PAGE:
Vietnam veteran Henry Berry has called it a day after more than two decades at the helm of Nhill's RSL.
At the group's annual general meeting in February 2022, Mr Berry will retire from the role after a seven year tenure as president.
Mr Berry was born in Natimuk and served in the Australian army for 20 years, from 1959 to 1979.
From 1969 to 1970, Mr Berry served at the Australian Field Hospital in Vung Tau, working in transport.
During his time there he commanded a crew which looked after the driving and maintenance of the army's vehicles.
Back in Australia Mr Berry served as a driving instructor, in Adelaide and Puckapunyal - where he spent the majority of his military career.
"The only thing that I was disappointed with was that I did 20 years in the army, and 13 of them were in Puckapunyal," he said.
Eventually, Mr Berry voluntarily moved back down to the rank of Corporal and stopped teaching driving lessons in Puckapunyal.
He had been involved in a car accident from which he had lost a friend, and his desire to work as a driver.
He joined a survey regiment in Bendigo, where he spent the remainder of his army career.
Mr Berry became a member of the Nhill RSL in 1996 and became the group's secretary in 2000.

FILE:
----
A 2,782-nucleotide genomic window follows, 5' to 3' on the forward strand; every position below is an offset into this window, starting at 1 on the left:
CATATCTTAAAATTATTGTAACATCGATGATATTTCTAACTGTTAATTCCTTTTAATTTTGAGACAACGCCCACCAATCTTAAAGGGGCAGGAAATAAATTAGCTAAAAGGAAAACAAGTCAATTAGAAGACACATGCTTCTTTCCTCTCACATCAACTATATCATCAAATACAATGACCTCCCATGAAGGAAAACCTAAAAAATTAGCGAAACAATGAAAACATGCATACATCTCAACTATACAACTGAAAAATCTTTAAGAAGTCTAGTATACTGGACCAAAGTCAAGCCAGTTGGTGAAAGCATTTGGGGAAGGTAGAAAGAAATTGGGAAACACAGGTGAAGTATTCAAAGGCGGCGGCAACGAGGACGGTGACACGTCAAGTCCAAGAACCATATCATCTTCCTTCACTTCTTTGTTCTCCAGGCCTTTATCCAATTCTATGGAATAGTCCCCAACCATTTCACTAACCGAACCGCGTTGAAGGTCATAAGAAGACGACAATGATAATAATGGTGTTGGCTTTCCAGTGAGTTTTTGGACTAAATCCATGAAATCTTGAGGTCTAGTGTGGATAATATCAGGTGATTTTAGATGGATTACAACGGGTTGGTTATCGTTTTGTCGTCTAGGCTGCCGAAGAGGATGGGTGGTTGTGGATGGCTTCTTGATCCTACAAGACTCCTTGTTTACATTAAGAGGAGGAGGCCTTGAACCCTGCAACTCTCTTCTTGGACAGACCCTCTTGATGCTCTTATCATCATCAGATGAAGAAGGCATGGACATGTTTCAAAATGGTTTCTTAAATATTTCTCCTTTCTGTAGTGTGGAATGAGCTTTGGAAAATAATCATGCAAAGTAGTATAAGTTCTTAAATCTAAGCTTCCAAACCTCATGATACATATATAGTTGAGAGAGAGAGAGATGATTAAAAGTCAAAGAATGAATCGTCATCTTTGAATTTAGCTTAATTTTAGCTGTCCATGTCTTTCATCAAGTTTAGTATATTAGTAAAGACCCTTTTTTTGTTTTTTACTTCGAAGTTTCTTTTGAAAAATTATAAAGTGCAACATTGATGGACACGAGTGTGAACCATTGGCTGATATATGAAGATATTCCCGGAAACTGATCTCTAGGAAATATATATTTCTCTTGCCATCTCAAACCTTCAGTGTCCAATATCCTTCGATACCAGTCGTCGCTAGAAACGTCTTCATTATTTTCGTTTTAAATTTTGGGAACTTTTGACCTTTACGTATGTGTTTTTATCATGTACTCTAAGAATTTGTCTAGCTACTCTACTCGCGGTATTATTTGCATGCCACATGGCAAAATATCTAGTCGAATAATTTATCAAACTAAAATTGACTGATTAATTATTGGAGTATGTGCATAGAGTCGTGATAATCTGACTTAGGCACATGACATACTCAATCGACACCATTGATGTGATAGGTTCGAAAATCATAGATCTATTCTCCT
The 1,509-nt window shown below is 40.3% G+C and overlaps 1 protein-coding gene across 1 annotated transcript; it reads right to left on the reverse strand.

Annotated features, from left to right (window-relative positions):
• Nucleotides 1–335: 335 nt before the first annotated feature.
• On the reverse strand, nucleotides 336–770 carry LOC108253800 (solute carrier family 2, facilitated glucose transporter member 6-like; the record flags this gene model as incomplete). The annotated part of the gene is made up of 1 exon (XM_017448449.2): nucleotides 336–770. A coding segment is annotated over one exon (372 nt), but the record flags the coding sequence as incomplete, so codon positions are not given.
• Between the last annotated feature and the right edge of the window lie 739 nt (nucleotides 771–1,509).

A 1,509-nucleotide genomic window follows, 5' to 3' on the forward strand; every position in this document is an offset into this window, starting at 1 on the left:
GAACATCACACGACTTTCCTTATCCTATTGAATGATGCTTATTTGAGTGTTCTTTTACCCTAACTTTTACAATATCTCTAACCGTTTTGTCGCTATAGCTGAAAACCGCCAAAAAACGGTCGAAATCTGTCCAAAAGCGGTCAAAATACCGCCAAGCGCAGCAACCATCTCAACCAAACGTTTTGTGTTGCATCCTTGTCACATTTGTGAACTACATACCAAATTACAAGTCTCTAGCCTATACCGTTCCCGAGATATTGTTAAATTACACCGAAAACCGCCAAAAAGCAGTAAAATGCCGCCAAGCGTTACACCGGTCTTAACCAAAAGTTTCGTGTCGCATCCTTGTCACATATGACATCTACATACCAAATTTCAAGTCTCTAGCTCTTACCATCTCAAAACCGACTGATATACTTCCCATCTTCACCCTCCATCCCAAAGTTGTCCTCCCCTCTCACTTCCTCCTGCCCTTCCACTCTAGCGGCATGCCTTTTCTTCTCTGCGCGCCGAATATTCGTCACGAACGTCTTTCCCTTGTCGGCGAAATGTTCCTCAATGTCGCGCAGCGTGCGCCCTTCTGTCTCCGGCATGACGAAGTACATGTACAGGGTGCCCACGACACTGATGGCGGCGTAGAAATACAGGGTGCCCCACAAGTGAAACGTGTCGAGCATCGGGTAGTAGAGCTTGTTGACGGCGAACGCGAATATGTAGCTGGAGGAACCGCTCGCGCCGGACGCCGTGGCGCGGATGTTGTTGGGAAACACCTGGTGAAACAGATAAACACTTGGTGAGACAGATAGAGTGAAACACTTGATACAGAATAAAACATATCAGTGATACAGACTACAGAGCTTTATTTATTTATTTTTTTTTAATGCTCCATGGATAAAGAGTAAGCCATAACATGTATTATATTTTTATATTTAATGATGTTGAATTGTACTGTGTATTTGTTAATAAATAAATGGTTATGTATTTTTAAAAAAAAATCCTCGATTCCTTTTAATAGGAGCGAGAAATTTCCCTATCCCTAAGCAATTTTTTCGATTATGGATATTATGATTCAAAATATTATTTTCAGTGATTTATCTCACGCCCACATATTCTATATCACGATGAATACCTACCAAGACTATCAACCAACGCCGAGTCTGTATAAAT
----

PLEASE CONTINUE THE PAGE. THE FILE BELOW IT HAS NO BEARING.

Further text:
"The old gentleman they had as secretary wanted to hand it over, so I took it on in 2000," he said.
In 2016, Mr Berry became president of the sub-branch, during which he oversaw the refurbishment of the RSL building.
"The facilities of the RSL were in a bad state. We had no refrigerator, no stove, never had hot water - and had to have a completely new kitchen built," he said.
He remembered sharing leadership of the sub-branch with a great committee, including former treasurer Merv Snyder and secretary Rhys Webb.
"The one thing that sticks out for me was the help that I had from Merv Snyder. He used to be the treasurer for years and years," he said.
"The support that I got, I can't complain about, with Merv being the main one working with myself and Rhys."
Unlike many RSL sub-branches around regional Australia, the Nhill RSL has seen an increase in membership in the past decade.
Mr Berry said it was due to a proactive committee and a supportive community.
"When I came time for ANZAC and poppy appeals, the support we got was just unbelievable," he said.
"We sell in two places, the bakery and IGA - I do the bakery and the vice-president does IGA. Nine times out of 10 people just walk out with their change and throw it in. We do well and the RSL is satisfied with the way we were running it."
At 85-years-old, Mr Berry has decided to pass on the role of RSL president, due to his age and health condition.
He said he was happy with the condition the sub branch would be in upon his departure - and that engaging youth would key to continuing the success of the RSL into the future.
"I think the RSL is something that has got to keep going. The more that the sub branches of the RSL can do to entice young people, the better," he said.
"We get students from the college to do part of our service every year. We had one this year with school children singing their favourite song 'Home among the gum trees'. It was great
"I can honestly say that I did enjoy my 21 years.
"I have been doing it for a long time. I have got somebody now that can take it on, so time for me to give it up."
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